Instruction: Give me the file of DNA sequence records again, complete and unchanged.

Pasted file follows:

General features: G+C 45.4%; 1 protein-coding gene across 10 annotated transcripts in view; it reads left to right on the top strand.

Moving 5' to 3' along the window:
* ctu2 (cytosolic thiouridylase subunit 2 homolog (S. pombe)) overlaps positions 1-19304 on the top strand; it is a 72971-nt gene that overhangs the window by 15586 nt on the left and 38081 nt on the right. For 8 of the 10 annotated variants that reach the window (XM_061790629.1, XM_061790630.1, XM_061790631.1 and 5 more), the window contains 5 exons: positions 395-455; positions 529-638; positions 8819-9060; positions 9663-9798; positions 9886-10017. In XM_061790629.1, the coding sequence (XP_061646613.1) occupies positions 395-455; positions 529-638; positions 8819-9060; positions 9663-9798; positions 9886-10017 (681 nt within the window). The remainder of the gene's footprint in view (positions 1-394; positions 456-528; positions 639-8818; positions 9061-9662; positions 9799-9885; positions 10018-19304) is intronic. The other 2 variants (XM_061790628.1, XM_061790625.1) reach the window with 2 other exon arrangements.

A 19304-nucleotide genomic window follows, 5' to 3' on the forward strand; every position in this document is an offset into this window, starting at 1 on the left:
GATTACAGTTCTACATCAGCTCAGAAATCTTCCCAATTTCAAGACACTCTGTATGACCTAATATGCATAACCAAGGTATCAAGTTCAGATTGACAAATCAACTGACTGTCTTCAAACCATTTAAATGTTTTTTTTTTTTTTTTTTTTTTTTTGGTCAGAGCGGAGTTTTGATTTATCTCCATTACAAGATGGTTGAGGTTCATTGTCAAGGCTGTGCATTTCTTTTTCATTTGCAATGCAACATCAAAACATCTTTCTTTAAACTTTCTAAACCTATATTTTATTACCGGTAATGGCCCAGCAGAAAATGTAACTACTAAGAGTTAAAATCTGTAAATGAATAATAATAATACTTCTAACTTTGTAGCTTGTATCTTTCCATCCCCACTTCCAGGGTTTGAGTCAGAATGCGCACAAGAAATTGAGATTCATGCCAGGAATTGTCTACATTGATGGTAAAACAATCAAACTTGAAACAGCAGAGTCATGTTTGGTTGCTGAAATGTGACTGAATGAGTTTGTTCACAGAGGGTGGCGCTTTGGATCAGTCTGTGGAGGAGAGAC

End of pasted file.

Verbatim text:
General features: G+C 45.4%; 1 protein-coding gene across 10 annotated transcripts in view; it reads left to right on the top strand.

Moving 5' to 3' along the window:
* ctu2 (cytosolic thiouridylase subunit 2 homolog (S. pombe)) overlaps positions 1-19304 on the top strand; it is a 72971-nt gene that overhangs the window by 15586 nt on the left and 38081 nt on the right. For 8 of the 10 annotated variants that reach the window (XM_061790629.1, XM_061790630.1, XM_061790631.1 and 5 more), the window contains 5 exons: positions 395-455; positions 529-638; positions 8819-9060; positions 9663-9798; positions 9886-10017. In XM_061790629.1, the coding sequence (XP_061646613.1) occupies positions 395-455; positions 529-638; positions 8819-9060; positions 9663-9798; positions 9886-10017 (681 nt within the window). The remainder of the gene's footprint in view (positions 1-394; positions 456-528; positions 639-8818; positions 9061-9662; positions 9799-9885; positions 10018-19304) is intronic. The other 2 variants (XM_061790628.1, XM_061790625.1) reach the window with 2 other exon arrangements.

A 19304-nucleotide genomic window follows, 5' to 3' on the forward strand; every position in this document is an offset into this window, starting at 1 on the left:
GATTACAGTTCTACATCAGCTCAGAAATCTTCCCAATTTCAAGACACTCTGTATGACCTAATATGCATAACCAAGGTATCAAGTTCAGATTGACAAATCAACTGACTGTCTTCAAACCATTTAAATGTTTTTTTTTTTTTTTTTTTTTTTTTGGTCAGAGCGGAGTTTTGATTTATCTCCATTACAAGATGGTTGAGGTTCATTGTCAAGGCTGTGCATTTCTTTTTCATTTGCAATGCAACATCAAAACATCTTTCTTTAAACTTTCTAAACCTATATTTTATTACCGGTAATGGCCCAGCAGAAAATGTAACTACTAAGAGTTAAAATCTGTAAATGAATAATAATAATACTTCTAACTTTGTAGCTTGTATCTTTCCATCCCCACTTCCAGGGTTTGAGTCAGAATGCGCACAAGAAATTGAGATTCATGCCAGGAATTGTCTACATTGATGGTAAAACAATCAAACTTGAAACAGCAGAGTCATGTTTGGTTGCTGAAATGTGACTGAATGAGTTTGTTCACAGAGGGTGGCGCTTTGGATCAGTCTGTGGAGGAGAGAC